Friday, March 4, 2011

Off the Beaten Track: A Visa to the Ancient World

Novel Adventurers are very happy to welcome our guest blogger today. Gary Corby is the author of The Pericles Commission, the first in a series of murder mysteries set in the ancient world.  He lives in Sydney, Australia, with one wife, two daughters, four guinea pigs, and two budgies. You can catch him on his blog at, on twitter, and on GoodReads

Novel Adventurers is all about different cultures and storytelling, so this is the perfect place to discuss a question close to my heart: when you write a book, does it help to visit the places you're writing about?

The answer should obviously be yes, but I write murder mysteries set in the ancient world.  My detective Nicolaos walks the mean streets of ancient Athens as an agent for the up and coming young politician Pericles, keeping the city safe from enemies both domestic and foreign, while his fellow citizens go about the job of founding democracy, drama, philosophy, history and science.  The adventures of Nicolaos are really an invitation to come join the world of classical Greece, and watch what happens as western civilization is born. 
There lies a problem, because short of a time machine, visas to 460BC are hard to come by.

Can I really bring this ancient culture back to life?  Well if I can't, you'll never know the difference, because you can't go back in time to check me.  But wouldn't it be nice if I could have some assurance that the people I describe, the architecture, the way of life, the shops and the food and the ceremonies and the way the children played in the street, had some patina of reality?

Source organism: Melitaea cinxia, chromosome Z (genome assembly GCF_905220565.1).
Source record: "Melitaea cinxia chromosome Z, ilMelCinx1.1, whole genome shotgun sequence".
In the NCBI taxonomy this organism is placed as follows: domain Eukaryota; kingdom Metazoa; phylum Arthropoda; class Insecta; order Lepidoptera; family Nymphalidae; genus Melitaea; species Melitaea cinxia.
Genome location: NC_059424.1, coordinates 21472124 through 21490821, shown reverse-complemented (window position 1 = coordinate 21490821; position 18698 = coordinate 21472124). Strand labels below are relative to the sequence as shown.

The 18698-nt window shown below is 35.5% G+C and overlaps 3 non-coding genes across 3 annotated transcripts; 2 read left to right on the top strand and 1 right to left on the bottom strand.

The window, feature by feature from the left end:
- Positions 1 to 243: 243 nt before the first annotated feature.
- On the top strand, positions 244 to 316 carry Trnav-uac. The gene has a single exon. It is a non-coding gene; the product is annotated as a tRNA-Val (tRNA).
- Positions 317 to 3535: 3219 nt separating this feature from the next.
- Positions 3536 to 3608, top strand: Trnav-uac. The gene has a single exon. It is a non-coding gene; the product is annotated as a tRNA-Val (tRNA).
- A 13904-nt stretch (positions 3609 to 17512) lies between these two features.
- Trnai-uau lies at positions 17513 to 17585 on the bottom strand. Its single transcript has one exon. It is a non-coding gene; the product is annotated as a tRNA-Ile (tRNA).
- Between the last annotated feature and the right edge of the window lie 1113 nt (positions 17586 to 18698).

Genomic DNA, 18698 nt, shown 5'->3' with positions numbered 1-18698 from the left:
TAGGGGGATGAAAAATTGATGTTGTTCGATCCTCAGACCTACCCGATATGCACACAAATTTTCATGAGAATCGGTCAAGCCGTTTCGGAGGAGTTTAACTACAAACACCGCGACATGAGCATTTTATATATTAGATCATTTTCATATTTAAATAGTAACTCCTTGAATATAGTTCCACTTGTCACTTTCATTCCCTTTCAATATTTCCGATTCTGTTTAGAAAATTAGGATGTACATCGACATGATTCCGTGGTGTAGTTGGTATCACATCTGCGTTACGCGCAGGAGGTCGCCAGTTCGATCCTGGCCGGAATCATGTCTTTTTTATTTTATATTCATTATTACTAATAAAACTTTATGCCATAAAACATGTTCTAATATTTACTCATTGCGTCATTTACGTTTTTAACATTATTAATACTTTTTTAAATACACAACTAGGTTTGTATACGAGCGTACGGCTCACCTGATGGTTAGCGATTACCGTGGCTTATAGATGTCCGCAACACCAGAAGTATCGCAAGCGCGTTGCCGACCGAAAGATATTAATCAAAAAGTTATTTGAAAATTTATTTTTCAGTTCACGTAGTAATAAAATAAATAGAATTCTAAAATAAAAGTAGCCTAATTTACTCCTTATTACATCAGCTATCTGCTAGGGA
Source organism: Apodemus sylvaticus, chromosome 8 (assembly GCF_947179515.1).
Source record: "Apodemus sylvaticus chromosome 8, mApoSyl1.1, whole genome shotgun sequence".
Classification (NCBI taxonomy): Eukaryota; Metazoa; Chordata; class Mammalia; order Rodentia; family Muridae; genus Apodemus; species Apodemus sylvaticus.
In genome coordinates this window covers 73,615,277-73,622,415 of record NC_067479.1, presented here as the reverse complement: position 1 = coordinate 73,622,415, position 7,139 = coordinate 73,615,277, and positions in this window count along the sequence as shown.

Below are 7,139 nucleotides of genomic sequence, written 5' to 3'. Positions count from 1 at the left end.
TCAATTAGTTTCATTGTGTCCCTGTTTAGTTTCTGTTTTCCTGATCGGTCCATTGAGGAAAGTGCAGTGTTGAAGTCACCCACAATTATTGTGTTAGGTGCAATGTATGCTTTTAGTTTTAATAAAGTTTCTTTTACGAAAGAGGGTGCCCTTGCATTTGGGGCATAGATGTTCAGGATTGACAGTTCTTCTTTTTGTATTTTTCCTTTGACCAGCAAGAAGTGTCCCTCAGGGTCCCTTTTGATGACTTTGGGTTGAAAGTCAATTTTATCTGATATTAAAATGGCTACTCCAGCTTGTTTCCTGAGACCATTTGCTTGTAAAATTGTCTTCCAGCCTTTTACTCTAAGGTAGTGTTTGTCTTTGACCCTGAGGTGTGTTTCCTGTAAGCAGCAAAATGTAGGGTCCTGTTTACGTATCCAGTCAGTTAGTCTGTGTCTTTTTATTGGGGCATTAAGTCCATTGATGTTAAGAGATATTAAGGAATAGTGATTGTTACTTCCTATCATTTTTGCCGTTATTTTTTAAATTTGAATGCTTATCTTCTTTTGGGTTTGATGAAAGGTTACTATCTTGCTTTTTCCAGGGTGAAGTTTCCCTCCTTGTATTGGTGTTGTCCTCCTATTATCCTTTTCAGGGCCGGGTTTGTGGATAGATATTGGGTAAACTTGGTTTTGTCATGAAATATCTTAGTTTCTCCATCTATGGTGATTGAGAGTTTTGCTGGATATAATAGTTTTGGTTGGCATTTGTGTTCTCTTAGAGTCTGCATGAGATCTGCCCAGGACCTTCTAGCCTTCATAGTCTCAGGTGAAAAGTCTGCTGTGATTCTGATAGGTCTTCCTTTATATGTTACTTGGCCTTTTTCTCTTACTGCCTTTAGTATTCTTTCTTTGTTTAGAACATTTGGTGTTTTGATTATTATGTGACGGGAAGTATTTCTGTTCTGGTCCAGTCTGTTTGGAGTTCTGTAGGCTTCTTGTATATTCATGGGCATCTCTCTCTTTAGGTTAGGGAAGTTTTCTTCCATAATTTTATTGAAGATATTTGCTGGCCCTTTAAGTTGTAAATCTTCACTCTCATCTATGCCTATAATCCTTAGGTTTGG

Fortunately I can, sort of, because some of the places I write of still exist.  Dotted around the eastern Mediterranean are some amazing ruins.  They're ruins, yes, but with a little imagination and a lot of archaeology you can tell immense amounts about the life and times of our cultural ancestors.

It's possible to visit the Acropolis in Athens, for example.  There's a slight problem with that, because the Parthenon that everyone goes to see hasn't been built at the time I'm writing.  Yet I've stood there and discovered for myself how far you can see in each direction and felt the breeze.  More importantly for my books, I've stood on a rock outcrop next to the Acropolis, one which is called the Areopagus, and which figures heavily in my first book.  In fact it's because I've stood there that I was able to write my first book.